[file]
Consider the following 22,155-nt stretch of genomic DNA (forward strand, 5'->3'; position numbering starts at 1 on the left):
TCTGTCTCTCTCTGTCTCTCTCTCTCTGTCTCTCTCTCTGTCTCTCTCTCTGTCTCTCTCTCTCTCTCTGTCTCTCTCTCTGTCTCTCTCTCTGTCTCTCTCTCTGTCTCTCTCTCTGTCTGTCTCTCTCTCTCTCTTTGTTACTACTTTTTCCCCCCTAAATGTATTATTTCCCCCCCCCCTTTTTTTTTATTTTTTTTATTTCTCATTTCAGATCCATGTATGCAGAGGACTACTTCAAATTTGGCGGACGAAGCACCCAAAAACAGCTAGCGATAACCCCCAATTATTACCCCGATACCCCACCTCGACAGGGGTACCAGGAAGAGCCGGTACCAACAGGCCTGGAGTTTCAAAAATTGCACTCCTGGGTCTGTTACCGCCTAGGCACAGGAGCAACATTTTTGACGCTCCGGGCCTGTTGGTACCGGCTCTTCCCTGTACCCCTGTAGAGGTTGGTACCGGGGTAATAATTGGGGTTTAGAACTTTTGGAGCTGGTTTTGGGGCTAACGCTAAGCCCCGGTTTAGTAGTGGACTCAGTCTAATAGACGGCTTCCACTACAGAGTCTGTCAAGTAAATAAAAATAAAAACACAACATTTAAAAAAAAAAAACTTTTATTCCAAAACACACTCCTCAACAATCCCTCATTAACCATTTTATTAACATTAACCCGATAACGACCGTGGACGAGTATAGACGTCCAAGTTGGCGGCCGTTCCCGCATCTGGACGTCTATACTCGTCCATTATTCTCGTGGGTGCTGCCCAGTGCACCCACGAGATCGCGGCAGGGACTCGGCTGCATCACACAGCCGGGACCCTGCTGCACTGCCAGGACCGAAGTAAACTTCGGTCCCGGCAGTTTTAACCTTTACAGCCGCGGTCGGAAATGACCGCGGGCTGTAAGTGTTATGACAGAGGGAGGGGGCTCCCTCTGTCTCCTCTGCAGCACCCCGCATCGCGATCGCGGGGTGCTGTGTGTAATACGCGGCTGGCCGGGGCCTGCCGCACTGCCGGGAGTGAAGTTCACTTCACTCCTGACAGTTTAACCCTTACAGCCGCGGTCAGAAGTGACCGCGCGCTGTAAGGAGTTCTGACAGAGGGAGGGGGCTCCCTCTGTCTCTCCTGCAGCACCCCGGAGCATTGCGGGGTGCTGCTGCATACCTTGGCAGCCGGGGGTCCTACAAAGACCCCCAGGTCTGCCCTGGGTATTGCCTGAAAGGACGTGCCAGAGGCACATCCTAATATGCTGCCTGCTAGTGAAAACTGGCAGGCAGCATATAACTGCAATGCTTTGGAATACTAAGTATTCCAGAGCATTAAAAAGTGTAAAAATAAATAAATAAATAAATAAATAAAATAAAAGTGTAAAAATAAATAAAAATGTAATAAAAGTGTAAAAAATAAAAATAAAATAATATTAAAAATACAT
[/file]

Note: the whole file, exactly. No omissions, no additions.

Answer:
Consider the following 22,155-nt stretch of genomic DNA (forward strand, 5'->3'; position numbering starts at 1 on the left):
TCTGTCTCTCTCTGTCTCTCTCTCTCTGTCTCTCTCTCTGTCTCTCTCTCTGTCTCTCTCTCTCTCTCTGTCTCTCTCTCTGTCTCTCTCTCTGTCTCTCTCTCTGTCTCTCTCTCTGTCTGTCTCTCTCTCTCTCTTTGTTACTACTTTTTCCCCCCTAAATGTATTATTTCCCCCCCCCCTTTTTTTTTATTTTTTTTATTTCTCATTTCAGATCCATGTATGCAGAGGACTACTTCAAATTTGGCGGACGAAGCACCCAAAAACAGCTAGCGATAACCCCCAATTATTACCCCGATACCCCACCTCGACAGGGGTACCAGGAAGAGCCGGTACCAACAGGCCTGGAGTTTCAAAAATTGCACTCCTGGGTCTGTTACCGCCTAGGCACAGGAGCAACATTTTTGACGCTCCGGGCCTGTTGGTACCGGCTCTTCCCTGTACCCCTGTAGAGGTTGGTACCGGGGTAATAATTGGGGTTTAGAACTTTTGGAGCTGGTTTTGGGGCTAACGCTAAGCCCCGGTTTAGTAGTGGACTCAGTCTAATAGACGGCTTCCACTACAGAGTCTGTCAAGTAAATAAAAATAAAAACACAACATTTAAAAAAAAAAAACTTTTATTCCAAAACACACTCCTCAACAATCCCTCATTAACCATTTTATTAACATTAACCCGATAACGACCGTGGACGAGTATAGACGTCCAAGTTGGCGGCCGTTCCCGCATCTGGACGTCTATACTCGTCCATTATTCTCGTGGGTGCTGCCCAGTGCACCCACGAGATCGCGGCAGGGACTCGGCTGCATCACACAGCCGGGACCCTGCTGCACTGCCAGGACCGAAGTAAACTTCGGTCCCGGCAGTTTTAACCTTTACAGCCGCGGTCGGAAATGACCGCGGGCTGTAAGTGTTATGACAGAGGGAGGGGGCTCCCTCTGTCTCCTCTGCAGCACCCCGCATCGCGATCGCGGGGTGCTGTGTGTAATACGCGGCTGGCCGGGGCCTGCCGCACTGCCGGGAGTGAAGTTCACTTCACTCCTGACAGTTTAACCCTTACAGCCGCGGTCAGAAGTGACCGCGCGCTGTAAGGAGTTCTGACAGAGGGAGGGGGCTCCCTCTGTCTCTCCTGCAGCACCCCGGAGCATTGCGGGGTGCTGCTGCATACCTTGGCAGCCGGGGGTCCTACAAAGACCCCCAGGTCTGCCCTGGGTATTGCCTGAAAGGACGTGCCAGAGGCACATCCTAATATGCTGCCTGCTAGTGAAAACTGGCAGGCAGCATATAACTGCAATGCTTTGGAATACTAAGTATTCCAGAGCATTAAAAAGTGTAAAAATAAATAAATAAATAAATAAATAAAATAAAAGTGTAAAAATAAATAAAAATGTAATAAAAGTGTAAAAAATAAAAATAAAATAATATTAAAAATACAT